Tesla’s vision was never implemented, as his financial backer (Morgan) refused to continue funding the project. It was abandoned in 1906, and later demolished in 1917.

Almost a century later, Wardenclyffe Tower remains a science fiction legend, and rumors, conspiracy theories, and stories like “Unlimited” are keeping shadows of Tesla’s ideas alive today.

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Nikola Tesla, pictured on Serbian currency

Fiction: Tesla’s invention would have created unlimited power.

While “Unlimitado” may have been a source of never-ending, pollution free energy, Tesla’s invention could not have been. Wardenclyffe may have been able to transmit electricity wirelessly, but to do so would not be without cost. The tower itself was powered by a 200 Killowatt generator.

Tesla patented his ideas in 1901, calling his device, “Apparatus for the Utilization of Radiant Energy.” You can read the patent for yourself, but it is important to understand that what Tesla describes is very much like a solar panel. He wrote,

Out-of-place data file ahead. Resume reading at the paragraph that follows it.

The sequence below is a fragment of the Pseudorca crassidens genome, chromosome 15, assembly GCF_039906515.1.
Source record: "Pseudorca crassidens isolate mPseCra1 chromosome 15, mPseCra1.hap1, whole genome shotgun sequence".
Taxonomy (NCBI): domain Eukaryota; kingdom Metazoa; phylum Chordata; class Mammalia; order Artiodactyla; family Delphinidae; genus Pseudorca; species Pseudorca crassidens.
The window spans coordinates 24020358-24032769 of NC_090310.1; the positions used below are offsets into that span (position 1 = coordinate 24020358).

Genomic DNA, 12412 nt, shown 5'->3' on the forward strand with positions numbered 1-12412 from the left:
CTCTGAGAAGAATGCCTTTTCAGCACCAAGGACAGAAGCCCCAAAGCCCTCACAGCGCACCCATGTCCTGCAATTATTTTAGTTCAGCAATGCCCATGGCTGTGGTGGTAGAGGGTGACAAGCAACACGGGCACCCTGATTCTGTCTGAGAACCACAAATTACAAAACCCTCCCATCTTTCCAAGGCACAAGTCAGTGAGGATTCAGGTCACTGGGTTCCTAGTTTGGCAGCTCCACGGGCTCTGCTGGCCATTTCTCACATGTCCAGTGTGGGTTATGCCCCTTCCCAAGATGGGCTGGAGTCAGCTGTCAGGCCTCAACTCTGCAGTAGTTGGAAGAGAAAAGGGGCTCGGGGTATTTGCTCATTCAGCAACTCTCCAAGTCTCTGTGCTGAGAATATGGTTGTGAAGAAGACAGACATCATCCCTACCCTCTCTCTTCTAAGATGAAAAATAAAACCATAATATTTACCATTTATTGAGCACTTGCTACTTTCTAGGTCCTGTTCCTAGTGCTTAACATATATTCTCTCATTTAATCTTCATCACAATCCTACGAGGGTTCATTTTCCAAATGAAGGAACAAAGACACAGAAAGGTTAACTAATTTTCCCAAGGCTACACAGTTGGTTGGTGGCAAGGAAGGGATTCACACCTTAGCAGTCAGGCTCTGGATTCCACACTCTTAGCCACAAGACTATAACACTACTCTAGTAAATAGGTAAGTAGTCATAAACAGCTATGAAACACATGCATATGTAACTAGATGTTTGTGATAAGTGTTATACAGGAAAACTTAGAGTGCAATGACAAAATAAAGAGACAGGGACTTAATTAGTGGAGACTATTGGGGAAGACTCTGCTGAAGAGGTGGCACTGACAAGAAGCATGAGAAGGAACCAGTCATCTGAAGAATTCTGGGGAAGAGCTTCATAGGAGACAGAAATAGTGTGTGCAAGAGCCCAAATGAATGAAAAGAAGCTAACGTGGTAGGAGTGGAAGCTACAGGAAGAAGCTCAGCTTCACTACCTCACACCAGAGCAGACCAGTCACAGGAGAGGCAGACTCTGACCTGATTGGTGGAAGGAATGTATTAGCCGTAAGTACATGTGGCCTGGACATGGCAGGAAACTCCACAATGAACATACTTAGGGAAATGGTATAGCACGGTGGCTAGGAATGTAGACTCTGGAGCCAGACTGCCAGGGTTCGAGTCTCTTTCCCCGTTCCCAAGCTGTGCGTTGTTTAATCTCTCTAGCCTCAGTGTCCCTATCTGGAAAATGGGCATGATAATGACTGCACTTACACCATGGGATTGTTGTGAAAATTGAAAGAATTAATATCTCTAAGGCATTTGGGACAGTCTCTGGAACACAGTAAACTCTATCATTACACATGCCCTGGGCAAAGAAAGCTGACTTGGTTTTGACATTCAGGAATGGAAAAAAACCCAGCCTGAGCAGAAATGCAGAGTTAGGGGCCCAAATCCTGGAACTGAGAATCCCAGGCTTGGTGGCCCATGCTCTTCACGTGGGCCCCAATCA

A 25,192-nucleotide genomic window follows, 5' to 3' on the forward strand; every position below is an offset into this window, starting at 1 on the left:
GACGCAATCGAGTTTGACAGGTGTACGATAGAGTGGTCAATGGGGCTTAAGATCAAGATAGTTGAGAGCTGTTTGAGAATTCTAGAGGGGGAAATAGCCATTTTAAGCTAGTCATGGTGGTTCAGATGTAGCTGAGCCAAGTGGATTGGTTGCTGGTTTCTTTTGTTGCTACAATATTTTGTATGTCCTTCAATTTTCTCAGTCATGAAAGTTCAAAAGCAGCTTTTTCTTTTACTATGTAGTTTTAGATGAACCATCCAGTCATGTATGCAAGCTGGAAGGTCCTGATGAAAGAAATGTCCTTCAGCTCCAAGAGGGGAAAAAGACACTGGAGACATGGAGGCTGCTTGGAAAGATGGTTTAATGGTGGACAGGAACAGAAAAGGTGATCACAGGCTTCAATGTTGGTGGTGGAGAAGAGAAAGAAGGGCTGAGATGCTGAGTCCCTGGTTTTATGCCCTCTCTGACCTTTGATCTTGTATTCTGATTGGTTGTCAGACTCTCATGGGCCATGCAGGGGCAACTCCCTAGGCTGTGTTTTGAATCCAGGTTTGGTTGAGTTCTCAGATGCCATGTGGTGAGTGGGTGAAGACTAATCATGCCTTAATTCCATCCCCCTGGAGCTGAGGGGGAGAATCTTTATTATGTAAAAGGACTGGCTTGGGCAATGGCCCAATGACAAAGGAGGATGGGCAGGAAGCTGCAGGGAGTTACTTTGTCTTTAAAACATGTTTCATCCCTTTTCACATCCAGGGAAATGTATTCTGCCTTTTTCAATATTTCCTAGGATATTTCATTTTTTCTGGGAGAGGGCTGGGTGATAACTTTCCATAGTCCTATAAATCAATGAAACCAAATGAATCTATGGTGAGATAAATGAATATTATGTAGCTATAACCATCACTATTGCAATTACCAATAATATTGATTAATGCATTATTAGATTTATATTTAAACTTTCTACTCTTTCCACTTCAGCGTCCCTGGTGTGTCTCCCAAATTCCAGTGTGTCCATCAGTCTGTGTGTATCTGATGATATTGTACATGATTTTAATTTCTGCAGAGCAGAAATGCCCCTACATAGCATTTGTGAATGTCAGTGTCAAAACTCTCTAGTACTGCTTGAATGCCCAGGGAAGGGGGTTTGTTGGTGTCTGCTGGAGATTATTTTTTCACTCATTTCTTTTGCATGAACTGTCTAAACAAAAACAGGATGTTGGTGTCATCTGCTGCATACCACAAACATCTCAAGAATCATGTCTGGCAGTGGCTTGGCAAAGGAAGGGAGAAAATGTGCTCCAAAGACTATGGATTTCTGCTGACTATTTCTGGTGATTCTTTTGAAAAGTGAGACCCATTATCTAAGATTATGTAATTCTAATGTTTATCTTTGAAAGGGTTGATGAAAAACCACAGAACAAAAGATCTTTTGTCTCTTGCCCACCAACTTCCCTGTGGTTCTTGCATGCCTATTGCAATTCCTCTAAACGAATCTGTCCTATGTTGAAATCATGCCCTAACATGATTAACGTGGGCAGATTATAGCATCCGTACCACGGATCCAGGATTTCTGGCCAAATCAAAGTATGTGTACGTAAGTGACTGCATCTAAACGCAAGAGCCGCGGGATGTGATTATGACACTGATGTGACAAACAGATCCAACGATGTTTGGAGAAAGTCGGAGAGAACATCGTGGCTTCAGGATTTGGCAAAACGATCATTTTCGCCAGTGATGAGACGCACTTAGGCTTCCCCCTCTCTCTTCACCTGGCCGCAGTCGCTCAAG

“The apparatus being arranged as shown, it will be found that when the radiations of the sun or of any other source capable of producing the effects before describe fall upon the plate P an accumulation of electrical energy in the condenser C will result.”  

This is not to say that Tesla’s work is insignificant. Quite the opposite in fact. Tesla is considered by many to be the greatest inventor of the 20th Century, and some say even of all time. It is no surprise, really, that exciting accomplishments in science, especially ones surrounded in myth, become the basis for pop culture phenomenons and films like “Unlimited.”

More Facts: Harold Finch, NASA, and the 3 Keys to Success

The science behind “Unlimited” is far from the only thing rooted in fact. Many of the characters are based on real people and real life events, especially the character played by Fred Thompson: Dr. Harold Finch.